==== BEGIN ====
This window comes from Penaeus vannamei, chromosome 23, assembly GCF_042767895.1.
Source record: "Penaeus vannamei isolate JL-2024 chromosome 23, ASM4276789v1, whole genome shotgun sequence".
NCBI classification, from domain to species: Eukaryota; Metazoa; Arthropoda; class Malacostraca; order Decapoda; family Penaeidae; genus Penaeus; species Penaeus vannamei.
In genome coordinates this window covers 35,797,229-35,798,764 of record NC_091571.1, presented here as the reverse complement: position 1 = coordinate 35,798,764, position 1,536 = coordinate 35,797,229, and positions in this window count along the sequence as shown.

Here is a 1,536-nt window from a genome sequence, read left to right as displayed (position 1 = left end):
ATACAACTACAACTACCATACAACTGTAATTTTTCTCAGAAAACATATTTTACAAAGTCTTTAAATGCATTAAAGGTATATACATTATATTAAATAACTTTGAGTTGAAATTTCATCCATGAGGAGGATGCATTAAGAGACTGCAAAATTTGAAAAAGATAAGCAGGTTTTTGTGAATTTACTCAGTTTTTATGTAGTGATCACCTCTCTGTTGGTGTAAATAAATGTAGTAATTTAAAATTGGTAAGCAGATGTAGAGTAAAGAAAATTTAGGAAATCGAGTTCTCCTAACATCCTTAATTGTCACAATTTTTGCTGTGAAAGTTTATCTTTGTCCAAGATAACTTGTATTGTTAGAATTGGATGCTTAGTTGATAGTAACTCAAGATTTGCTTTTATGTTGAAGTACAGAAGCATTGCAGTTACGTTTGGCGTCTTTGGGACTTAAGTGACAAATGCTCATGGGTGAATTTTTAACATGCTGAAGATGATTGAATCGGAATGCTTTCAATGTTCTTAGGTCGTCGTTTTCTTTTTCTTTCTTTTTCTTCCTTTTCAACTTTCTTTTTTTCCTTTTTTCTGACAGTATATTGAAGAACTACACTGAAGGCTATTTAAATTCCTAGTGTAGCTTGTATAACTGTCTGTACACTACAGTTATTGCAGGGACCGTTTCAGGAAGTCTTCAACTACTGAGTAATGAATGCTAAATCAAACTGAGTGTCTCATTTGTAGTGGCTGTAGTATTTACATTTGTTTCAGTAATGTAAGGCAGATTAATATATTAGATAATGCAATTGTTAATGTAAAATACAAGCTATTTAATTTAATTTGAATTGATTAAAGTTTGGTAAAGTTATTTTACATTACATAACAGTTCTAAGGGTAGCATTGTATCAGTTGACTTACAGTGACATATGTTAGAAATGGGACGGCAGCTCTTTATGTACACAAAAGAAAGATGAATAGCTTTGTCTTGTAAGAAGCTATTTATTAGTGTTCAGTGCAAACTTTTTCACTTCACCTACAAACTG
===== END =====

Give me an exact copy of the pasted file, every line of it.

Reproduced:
This window comes from Penaeus vannamei, chromosome 23, assembly GCF_042767895.1.
Source record: "Penaeus vannamei isolate JL-2024 chromosome 23, ASM4276789v1, whole genome shotgun sequence".
NCBI classification, from domain to species: Eukaryota; Metazoa; Arthropoda; class Malacostraca; order Decapoda; family Penaeidae; genus Penaeus; species Penaeus vannamei.
In genome coordinates this window covers 35,797,229-35,798,764 of record NC_091571.1, presented here as the reverse complement: position 1 = coordinate 35,798,764, position 1,536 = coordinate 35,797,229, and positions in this window count along the sequence as shown.

Here is a 1,536-nt window from a genome sequence, read left to right as displayed (position 1 = left end):
ATACAACTACAACTACCATACAACTGTAATTTTTCTCAGAAAACATATTTTACAAAGTCTTTAAATGCATTAAAGGTATATACATTATATTAAATAACTTTGAGTTGAAATTTCATCCATGAGGAGGATGCATTAAGAGACTGCAAAATTTGAAAAAGATAAGCAGGTTTTTGTGAATTTACTCAGTTTTTATGTAGTGATCACCTCTCTGTTGGTGTAAATAAATGTAGTAATTTAAAATTGGTAAGCAGATGTAGAGTAAAGAAAATTTAGGAAATCGAGTTCTCCTAACATCCTTAATTGTCACAATTTTTGCTGTGAAAGTTTATCTTTGTCCAAGATAACTTGTATTGTTAGAATTGGATGCTTAGTTGATAGTAACTCAAGATTTGCTTTTATGTTGAAGTACAGAAGCATTGCAGTTACGTTTGGCGTCTTTGGGACTTAAGTGACAAATGCTCATGGGTGAATTTTTAACATGCTGAAGATGATTGAATCGGAATGCTTTCAATGTTCTTAGGTCGTCGTTTTCTTTTTCTTTCTTTTTCTTCCTTTTCAACTTTCTTTTTTTCCTTTTTTCTGACAGTATATTGAAGAACTACACTGAAGGCTATTTAAATTCCTAGTGTAGCTTGTATAACTGTCTGTACACTACAGTTATTGCAGGGACCGTTTCAGGAAGTCTTCAACTACTGAGTAATGAATGCTAAATCAAACTGAGTGTCTCATTTGTAGTGGCTGTAGTATTTACATTTGTTTCAGTAATGTAAGGCAGATTAATATATTAGATAATGCAATTGTTAATGTAAAATACAAGCTATTTAATTTAATTTGAATTGATTAAAGTTTGGTAAAGTTATTTTACATTACATAACAGTTCTAAGGGTAGCATTGTATCAGTTGACTTACAGTGACATATGTTAGAAATGGGACGGCAGCTCTTTATGTACACAAAAGAAAGATGAATAGCTTTGTCTTGTAAGAAGCTATTTATTAGTGTTCAGTGCAAACTTTTTCACTTCACCTACAAACTG